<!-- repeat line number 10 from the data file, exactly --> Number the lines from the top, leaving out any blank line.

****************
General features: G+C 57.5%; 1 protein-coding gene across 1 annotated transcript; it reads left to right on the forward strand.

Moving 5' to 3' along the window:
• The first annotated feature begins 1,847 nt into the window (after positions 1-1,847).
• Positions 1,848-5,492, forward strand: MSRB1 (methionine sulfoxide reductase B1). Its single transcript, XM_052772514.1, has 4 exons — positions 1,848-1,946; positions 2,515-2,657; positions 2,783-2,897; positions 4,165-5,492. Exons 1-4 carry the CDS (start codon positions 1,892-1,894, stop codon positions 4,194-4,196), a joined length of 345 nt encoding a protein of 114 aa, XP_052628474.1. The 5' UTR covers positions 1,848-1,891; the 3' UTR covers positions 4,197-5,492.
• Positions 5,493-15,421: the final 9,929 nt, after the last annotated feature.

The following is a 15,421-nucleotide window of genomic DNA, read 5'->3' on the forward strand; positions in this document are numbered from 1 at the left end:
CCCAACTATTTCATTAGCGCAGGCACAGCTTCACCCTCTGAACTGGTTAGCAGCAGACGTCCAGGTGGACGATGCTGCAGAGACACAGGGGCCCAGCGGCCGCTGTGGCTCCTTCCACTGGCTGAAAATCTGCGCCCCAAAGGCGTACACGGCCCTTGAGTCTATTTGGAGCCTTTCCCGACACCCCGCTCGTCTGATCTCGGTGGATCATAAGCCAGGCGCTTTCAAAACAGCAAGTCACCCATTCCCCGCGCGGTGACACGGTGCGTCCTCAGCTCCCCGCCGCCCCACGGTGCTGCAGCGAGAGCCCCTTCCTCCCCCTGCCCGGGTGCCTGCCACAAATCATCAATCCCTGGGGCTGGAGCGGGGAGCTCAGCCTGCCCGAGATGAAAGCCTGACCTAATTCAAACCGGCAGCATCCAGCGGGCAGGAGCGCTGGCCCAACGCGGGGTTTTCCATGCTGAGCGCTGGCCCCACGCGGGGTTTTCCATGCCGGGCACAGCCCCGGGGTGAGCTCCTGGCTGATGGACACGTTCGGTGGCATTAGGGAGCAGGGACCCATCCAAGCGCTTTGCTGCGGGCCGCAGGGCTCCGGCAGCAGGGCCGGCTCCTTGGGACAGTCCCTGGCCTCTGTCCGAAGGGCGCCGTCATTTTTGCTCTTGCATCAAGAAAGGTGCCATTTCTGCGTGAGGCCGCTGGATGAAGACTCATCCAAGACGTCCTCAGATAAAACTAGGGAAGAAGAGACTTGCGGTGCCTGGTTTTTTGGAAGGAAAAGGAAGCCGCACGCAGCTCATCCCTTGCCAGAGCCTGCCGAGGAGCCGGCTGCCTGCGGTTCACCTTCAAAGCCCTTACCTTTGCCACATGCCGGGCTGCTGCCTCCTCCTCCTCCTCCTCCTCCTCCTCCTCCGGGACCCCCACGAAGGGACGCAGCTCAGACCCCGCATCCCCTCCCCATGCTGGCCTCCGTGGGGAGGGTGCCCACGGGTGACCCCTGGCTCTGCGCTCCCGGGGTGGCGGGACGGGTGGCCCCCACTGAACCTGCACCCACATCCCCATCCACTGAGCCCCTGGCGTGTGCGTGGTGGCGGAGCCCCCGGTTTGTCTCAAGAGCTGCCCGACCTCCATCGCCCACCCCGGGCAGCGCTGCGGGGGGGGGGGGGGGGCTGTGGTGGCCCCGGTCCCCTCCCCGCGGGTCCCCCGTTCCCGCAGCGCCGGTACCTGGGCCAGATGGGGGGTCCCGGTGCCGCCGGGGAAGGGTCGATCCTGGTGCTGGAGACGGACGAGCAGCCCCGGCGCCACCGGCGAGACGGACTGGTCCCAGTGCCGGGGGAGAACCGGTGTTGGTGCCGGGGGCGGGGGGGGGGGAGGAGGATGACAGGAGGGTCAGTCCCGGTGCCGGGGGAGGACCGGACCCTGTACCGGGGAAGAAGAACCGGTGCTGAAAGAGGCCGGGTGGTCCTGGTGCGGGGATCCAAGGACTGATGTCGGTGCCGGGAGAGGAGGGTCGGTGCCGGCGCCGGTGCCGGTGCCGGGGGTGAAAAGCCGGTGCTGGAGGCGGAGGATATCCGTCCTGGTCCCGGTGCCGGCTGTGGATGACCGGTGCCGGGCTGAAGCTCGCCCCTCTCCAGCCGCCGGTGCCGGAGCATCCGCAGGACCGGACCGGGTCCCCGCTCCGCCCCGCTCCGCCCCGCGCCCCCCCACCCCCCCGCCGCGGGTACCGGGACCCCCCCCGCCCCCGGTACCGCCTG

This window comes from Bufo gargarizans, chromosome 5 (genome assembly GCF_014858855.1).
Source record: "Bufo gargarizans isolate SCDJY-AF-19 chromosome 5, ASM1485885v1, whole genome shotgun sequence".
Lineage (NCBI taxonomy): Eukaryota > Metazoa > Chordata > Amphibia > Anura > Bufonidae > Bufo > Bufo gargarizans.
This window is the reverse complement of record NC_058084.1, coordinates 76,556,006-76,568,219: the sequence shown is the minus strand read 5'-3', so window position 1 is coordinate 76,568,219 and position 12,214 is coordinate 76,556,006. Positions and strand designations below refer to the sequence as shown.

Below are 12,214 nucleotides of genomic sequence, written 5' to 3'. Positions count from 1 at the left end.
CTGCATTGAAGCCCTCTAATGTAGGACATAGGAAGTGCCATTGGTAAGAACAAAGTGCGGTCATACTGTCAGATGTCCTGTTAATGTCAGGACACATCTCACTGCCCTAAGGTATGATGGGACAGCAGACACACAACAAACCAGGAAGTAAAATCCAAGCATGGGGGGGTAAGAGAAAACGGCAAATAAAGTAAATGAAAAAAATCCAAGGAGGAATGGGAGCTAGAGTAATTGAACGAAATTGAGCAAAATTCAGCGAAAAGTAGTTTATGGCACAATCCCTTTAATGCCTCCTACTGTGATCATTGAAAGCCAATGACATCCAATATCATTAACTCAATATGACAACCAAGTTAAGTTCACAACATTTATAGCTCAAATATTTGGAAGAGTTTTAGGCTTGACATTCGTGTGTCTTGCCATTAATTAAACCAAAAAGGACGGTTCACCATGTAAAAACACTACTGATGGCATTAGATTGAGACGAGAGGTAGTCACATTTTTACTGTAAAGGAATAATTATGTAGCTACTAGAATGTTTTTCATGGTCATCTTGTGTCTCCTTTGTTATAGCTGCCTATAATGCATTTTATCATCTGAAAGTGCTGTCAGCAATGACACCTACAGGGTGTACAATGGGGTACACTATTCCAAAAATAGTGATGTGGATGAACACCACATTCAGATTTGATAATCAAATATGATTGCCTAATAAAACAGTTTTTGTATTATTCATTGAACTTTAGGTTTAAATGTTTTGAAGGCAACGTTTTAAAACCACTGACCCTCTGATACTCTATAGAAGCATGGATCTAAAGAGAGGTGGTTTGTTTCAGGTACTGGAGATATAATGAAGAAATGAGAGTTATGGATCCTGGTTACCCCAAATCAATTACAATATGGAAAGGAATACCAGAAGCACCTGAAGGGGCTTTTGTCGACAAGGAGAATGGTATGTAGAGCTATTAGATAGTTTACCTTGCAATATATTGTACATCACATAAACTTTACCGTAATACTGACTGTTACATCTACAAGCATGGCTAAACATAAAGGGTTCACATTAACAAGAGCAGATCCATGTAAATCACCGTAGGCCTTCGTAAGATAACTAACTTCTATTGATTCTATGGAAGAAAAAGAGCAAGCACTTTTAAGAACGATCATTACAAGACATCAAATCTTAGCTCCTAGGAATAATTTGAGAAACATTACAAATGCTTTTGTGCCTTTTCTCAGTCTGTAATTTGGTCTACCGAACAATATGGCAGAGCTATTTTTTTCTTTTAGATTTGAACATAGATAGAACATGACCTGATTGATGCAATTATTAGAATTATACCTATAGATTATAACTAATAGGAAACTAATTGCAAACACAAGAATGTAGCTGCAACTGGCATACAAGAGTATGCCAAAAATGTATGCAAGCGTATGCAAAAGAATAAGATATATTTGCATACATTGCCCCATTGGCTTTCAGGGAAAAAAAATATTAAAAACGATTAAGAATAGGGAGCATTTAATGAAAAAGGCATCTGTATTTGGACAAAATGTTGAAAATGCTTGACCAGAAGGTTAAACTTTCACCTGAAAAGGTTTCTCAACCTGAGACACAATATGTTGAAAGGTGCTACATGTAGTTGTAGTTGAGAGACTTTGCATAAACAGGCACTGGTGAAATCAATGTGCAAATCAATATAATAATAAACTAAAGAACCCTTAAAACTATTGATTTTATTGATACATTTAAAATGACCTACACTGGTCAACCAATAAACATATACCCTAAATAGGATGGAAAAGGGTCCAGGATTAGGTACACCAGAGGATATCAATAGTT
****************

Lineage (NCBI taxonomy): Eukaryota > Metazoa > Chordata > Amphibia > Anura > Bufonidae > Bufo > Bufo gargarizans.